Updated: Nov 2
Rome is known for spanning seven hills, yet it frequently feels like numerous cities. Of course, there is the Rome of the past, the one with the still-standing amphitheaters and emperors. Then there is opulent, baroque Rome, a city of enormous squares, ornate churches, and beautiful fountains, each one more impressive than the last. Elegant shops, cafés, restaurants, and venerable hotels on Via Veneto still exude a Dolce Vita ambiance. However, Rome is also modern; once residential neighbourhoods like Testaccio, Monti, and Ostiense are today just as popular with tourists for their nightlife as the more traditional parts.
Everything combines into a single, time-tested gumbo. You can travel from the residence of a Roman emperor to a hipster market in the course of a single day; all it takes is descending into a church's basement to begin peeling back the layers. All this luxury obviously calls for some moderation. Instead of that, the Sistine Chapel by Michelangelo may be found in the Vatican, which is where it should be.
When it all becomes too much, there are parks to escape to, like the Giardino degli Aranci, which offers breathtaking views of St. Peter's dome, the Villa Borghese, whose expansive grounds house a number of museums, and the Via Appia Antica, a Roman route lined with catacombs, mausoleums, and old aqueducts.
Time Zone Rome
Central European Standard Time
Best Time to visit Rome
Rome's fall season is renowned for being beautiful, with its mellow afternoon lighting and mild sun. If you want to dodge the crowds, visit in early to mid-December — after that, the religious pilgrims arrive for the Pope's Christmas address — or in January and February.
Buses: Rome has a respectable bus system, however the old core is not well served. However, it is simple to get to locations close to the city limits, such Testaccio, Piramide, and the Via Appia Antica. The city core is skimmed by the metro system.
Trains: Roma Termini, one of the country's largest train stations, is ideally situated on the high-speed lines providing quick access to Naples, Florence, Milan, and other destinations. Also departing from here are quick direct trains to Fiumicino Airport.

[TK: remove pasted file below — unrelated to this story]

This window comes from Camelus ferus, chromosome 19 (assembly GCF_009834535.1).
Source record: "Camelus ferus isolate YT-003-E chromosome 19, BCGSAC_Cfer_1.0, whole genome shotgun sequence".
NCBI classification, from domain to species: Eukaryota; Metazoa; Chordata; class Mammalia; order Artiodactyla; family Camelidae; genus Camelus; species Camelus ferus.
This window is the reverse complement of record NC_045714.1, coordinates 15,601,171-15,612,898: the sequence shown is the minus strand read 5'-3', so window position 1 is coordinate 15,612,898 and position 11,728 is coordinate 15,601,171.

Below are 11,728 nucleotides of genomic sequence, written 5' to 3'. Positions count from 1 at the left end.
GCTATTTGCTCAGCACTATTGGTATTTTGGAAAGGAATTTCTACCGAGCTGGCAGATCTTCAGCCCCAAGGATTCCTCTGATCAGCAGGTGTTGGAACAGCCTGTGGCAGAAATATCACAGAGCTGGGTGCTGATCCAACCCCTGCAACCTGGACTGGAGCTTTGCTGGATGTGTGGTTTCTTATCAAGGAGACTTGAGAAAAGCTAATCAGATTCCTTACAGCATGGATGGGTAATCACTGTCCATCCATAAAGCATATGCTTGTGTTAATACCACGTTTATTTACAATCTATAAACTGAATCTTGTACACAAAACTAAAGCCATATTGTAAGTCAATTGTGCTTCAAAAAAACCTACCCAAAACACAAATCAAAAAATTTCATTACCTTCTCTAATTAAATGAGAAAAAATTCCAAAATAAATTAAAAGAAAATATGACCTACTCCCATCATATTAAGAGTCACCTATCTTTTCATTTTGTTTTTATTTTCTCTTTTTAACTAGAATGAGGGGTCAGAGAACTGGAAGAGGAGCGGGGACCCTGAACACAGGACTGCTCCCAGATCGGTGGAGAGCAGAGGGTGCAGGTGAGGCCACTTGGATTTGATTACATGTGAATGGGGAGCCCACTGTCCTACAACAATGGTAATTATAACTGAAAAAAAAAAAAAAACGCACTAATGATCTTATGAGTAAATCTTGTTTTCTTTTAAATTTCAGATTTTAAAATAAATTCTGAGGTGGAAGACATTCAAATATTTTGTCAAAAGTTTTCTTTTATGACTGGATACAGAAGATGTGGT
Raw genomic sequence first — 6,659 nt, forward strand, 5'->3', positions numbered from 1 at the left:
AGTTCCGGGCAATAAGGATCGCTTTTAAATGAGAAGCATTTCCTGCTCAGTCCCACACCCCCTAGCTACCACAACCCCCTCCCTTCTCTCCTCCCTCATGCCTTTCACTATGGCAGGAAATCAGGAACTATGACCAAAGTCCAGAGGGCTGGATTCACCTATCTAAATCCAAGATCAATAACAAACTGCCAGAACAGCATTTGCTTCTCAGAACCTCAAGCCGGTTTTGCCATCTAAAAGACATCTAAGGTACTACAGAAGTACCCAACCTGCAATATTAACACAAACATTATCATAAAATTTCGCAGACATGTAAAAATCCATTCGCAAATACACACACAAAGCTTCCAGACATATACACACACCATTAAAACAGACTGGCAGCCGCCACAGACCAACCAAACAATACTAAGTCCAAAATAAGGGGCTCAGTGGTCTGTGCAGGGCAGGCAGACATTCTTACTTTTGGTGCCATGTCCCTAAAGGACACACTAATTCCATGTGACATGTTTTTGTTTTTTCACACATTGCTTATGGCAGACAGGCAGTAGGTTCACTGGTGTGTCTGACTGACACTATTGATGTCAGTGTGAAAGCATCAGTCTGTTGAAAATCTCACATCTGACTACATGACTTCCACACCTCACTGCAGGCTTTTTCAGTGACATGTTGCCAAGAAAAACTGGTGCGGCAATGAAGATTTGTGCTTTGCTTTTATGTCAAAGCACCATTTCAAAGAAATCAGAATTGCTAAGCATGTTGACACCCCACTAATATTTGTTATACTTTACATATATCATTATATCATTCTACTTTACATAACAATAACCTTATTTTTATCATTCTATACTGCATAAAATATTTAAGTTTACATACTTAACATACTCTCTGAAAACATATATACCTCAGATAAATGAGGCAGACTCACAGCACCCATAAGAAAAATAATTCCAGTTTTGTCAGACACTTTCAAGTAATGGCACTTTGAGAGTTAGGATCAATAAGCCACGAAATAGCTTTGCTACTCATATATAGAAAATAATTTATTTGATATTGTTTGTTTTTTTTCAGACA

Car service: The majority of hotels offer transportation services. Transfers to and from Fiumicino are typically inexpensive, with prices only slightly higher, and there is little chance of disputes about tariffs and additional charges at the conclusion.
Taxis: There are many taxis available, and many important places have taxi stands. You can also use the FREE NOW hailing app. For transportation from Fiumicino and Ciampino airports, fixed charges are in place, with pricing prominently displayed on doors.
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Things to Do in Rome - Travel Guide Rome
Start from the entrance behind Piazza Venezia for the most spectacular route across the expansive Roman Forum, via the magnificent Arch of Titus and through the ancient city with the Colosseum looming at the opposite end.
All roads are said to lead to Rome, and once you arrive, it can seem as though all roads in Rome lead past the Colosseum. Book a guided ticket for yourself, your family and enjoy this magnificent place. The Ticket includes a guided tour of the underground area to view the entrances and holding pens for the beasts and gladiators before they were sent out to battle. The huge amphitheater is every bit as stunning as you expect.
The finest times to view the Trevi Fountain, the city's most flamboyant monument to the baroque era, are early in the morning and late at night. In order to get the best views while you're there, climb the nearby Quirinal Hill, the tallest of the seven hills, to the vast piazza outside the presidential palace.
Vatican City - Perfect for every Visit in Rome - Travel Guide Rome
The Vatican rules over Rome as a separate jurisdiction in the center of Italy. Visit St. Peter's Basilica, the biggest church in the world, to view Michelangelo's enormous dome and his moving "Pietà," an ode to motherhood. Reserve the majority of a day to tour the Vatican Museums, which are home to masterpieces like the Sistine Chapel and other works by Raphael as well as the ancient sculptural group Laocoön. Here are few more Travel Guide Rome Tipps:
Mausoleo di Augusto
The first emperor of Rome, Augustus, is buried in a mausoleum that used to be the largest and highest structure in the city. It lost most of its grandeur and its marble covering over the years, but in 2021, it reopened to the public after a 13-year restoration, making it the newest monument of ancient Rome.